Łutsel K'e Dene First Nation decries 'forceful invasion' of culture camp by wildlife officers
'This was a completely unreasonable search and an unnecessary violation of our Aboriginal and treaty rights'
The Łutsel K'e Dene First Nation is demanding an apology and investigation from the Northwest Territories government after a "forceful invasion" of a cultural camp Tuesday that they described as "invasive," "aggressive and disrespectful."
According to the First Nation, wildlife officers helicoptered into a camp on Artillery Lake on Sept. 13 and spent hours searching family tents and teepees.
They were investigating illegal caribou harvesting within a mobile no-hunting zone that follows the Bathurst caribou herd to protect it from hunters, given the incredibly low number of animals now in the herd.
Larry Innes, the lawyer for the Łutsel K'e Dene First Nation, said details of what happened are still coming in.
"The officers indicated that they had a tip that people were harvesting within the closed zone for the Bathurst caribou," he said. "They then presented a warrant and indicated they had authority to search the camp for evidence of illegal hunting."
The camp is about 150 kilometres away from the mobile zone, Innes said. Harvesters were using charter planes to access areas near the mobile hunting zone, but the First Nation doesn't have any information to suggest harvesting took place within the mobile zone.
He said officers went through every tent, cache and location where meat was stored at the camp, and took samples of meat, hair and bone.
"During that time, they explained that if anyone interfered with their investigation, they would be charged with obstruction and that additional officers were available to execute the warrant by force if necessary," he said.
No one has been charged yet, he said.
The First Nation intends to challenge the validity of the warrant.
'Significant' amount of 'wasted edible meat'
In a statement Thursday morning, Environment and Natural Resources Minister Shane Thompson confirmed officers went to the camp to execute a search warrant.
Neither Thompson nor anyone from the environment department were willing to be interviewed.
Thompson stated officers found the carcasses of 10 caribou within the mobile zone and "a significant amount of suspected wasted edible meat was identified."
He said officers received two independent reports from members of the public on Monday about illegal harvesting.
"Officers initiated a field investigation at the site as well as at a secondary location working under the authority of the Wildlife Act, with a search warrant," he wrote.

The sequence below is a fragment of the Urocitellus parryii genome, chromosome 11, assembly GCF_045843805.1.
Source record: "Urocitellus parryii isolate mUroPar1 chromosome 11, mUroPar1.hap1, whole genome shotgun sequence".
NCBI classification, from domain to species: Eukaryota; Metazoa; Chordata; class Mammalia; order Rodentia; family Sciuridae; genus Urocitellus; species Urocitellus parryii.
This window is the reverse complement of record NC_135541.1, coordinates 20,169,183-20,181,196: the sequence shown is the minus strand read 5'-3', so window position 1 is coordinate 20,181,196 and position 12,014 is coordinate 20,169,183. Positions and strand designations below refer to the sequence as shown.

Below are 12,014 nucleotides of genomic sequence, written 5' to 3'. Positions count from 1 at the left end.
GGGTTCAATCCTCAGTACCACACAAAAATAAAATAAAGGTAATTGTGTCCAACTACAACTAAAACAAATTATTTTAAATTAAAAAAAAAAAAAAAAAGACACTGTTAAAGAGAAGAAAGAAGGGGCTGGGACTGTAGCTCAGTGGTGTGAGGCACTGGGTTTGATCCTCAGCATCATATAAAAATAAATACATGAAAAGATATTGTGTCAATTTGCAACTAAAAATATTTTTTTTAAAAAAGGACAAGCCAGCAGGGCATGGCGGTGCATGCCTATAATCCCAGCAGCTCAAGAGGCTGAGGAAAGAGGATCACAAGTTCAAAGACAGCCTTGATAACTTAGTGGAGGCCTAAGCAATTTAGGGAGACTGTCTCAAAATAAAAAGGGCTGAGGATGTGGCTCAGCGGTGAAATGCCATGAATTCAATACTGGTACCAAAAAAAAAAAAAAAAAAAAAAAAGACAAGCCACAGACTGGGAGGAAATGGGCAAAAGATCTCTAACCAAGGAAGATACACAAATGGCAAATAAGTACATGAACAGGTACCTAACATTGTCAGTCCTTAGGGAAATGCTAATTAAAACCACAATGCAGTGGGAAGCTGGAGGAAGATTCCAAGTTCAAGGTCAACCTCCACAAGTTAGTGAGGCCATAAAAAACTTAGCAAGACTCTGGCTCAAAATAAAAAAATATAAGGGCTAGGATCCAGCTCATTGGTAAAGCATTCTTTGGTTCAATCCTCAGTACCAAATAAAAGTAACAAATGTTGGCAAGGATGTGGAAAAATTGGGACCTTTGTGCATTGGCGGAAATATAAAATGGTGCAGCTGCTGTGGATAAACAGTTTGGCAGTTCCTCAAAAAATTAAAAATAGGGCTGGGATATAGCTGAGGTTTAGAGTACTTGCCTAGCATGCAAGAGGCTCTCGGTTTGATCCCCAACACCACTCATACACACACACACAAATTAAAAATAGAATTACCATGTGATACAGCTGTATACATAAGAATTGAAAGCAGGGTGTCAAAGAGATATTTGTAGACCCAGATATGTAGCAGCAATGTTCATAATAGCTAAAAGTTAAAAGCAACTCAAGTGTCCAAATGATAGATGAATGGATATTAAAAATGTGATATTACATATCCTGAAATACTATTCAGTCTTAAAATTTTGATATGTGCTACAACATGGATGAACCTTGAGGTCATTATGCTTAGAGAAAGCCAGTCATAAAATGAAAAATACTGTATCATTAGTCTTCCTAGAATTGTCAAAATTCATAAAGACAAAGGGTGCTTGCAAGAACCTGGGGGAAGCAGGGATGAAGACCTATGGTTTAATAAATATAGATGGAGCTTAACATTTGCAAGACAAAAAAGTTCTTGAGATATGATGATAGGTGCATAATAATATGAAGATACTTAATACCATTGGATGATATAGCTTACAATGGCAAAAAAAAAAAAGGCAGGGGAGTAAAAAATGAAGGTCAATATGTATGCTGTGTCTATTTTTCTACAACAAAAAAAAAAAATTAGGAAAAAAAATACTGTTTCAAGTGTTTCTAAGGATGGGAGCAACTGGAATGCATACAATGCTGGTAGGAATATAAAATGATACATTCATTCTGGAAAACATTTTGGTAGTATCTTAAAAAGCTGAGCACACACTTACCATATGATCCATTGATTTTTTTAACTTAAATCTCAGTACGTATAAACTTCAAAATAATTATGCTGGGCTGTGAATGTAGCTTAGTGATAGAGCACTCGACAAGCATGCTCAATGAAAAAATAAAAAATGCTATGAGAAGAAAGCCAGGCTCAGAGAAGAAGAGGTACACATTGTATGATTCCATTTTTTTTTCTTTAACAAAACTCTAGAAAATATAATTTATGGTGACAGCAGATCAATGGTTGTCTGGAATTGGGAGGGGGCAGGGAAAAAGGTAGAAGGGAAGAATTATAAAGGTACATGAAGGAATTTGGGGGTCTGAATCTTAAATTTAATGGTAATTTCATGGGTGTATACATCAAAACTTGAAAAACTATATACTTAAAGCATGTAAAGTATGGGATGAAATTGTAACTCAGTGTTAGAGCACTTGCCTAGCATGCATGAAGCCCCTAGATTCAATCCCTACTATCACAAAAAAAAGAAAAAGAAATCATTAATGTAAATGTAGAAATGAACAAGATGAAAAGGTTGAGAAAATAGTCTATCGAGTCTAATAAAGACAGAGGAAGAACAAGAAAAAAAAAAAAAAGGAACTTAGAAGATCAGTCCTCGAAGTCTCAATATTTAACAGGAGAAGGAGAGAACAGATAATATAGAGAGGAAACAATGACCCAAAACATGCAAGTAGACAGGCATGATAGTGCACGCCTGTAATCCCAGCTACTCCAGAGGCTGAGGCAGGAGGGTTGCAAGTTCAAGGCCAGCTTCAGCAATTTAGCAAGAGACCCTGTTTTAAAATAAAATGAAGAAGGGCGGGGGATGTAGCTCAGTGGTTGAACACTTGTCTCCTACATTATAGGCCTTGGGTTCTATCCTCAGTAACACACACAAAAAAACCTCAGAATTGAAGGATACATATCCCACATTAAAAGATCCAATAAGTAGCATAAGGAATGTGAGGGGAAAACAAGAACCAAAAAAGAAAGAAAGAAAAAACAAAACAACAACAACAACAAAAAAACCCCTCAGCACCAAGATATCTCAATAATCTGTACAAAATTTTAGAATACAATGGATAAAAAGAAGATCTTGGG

The department can't share a lot of details, he said, because an active investigation is underway.
Thompson added many wildlife officers with his department have lived in the North for a long time.
"Caribou are important to them, the communities they live and work in and to elders," he stated.
"Investigations like this are challenging. Enforcement of the mobile zone is an important part of the collaborative conservation measures we are taking to conserve the Bathurst herd."
The Bathurst herd has dwindled from 470,000 animals in 1986 to about 6,200 in 2021.
'A hugely triggering event' for elders
In a news release Wednesday evening, the Łutsel K'e Dene First Nation's acting chief Charlie Catholique said they're seeking a full explanation and apology from the territorial government.
Iris Catholique, the Thaidene Nëné manager for Łutsel K'e Dene First Nation, declined an interview. However, in the news release, she wrote that children were crying and elders were traumatized during the tent-by-tent search.
"We are shocked that the GNWT would carry out what amounted to a forceful invasion of our cultural camp," Catholique stated.
"This was a completely unreasonable search and an unnecessary violation of our Aboriginal and treaty rights. It reminds us that all the talk about reconciliation and new relationships is just talk until there is a real change in how other governments deal with us on the ground."
Catholique described the search as a "serious setback" in the relationship between the territorial government and the Łutsel K'e people.
Innes said the camp, which had about 80 people, is located at a former village site for the Łutsel K'e people — a site of huge significance and importance to families who grew up there. The raid happened in front of elders, children and guests from across Canada and the world, he said.
"Shock and outrage only begins to describe the depth of people's reaction to this," he said.
"For elders who lived through a period where they quite literally feared wildlife officers, before constitutional protections for Indigenous rights were implemented in Canadian law, this was a hugely triggering event."
Innes said he, too, was shocked by the raid, given the constitutional protections that exist against unreasonable searches and seizures in people's homes. He said the territory's Wildlife Act defines tents as homes.
"I'm confounded. I can't believe that officers were able to obtain a warrant to search, in effect, an entire village, on allegations of illegal harvesting," he said.
"That would be like police obtaining a warrant to search an entire community on an allegation that someone in the community might have committed a crime. It stretches the bounds of what the law allows."
In his statement, Thompson said the government values its partnership with the First Nation and wants to keep working together to protect caribou.
"ENR also recognizes and supports the importance of traditional on-the-land activities, seasonal hunting camps, culture camps and traditional lifestyles," he wrote, adding the department "sincerely acknowledges" the First Nation's efforts toward conserving caribou.
With files from Marc Winkler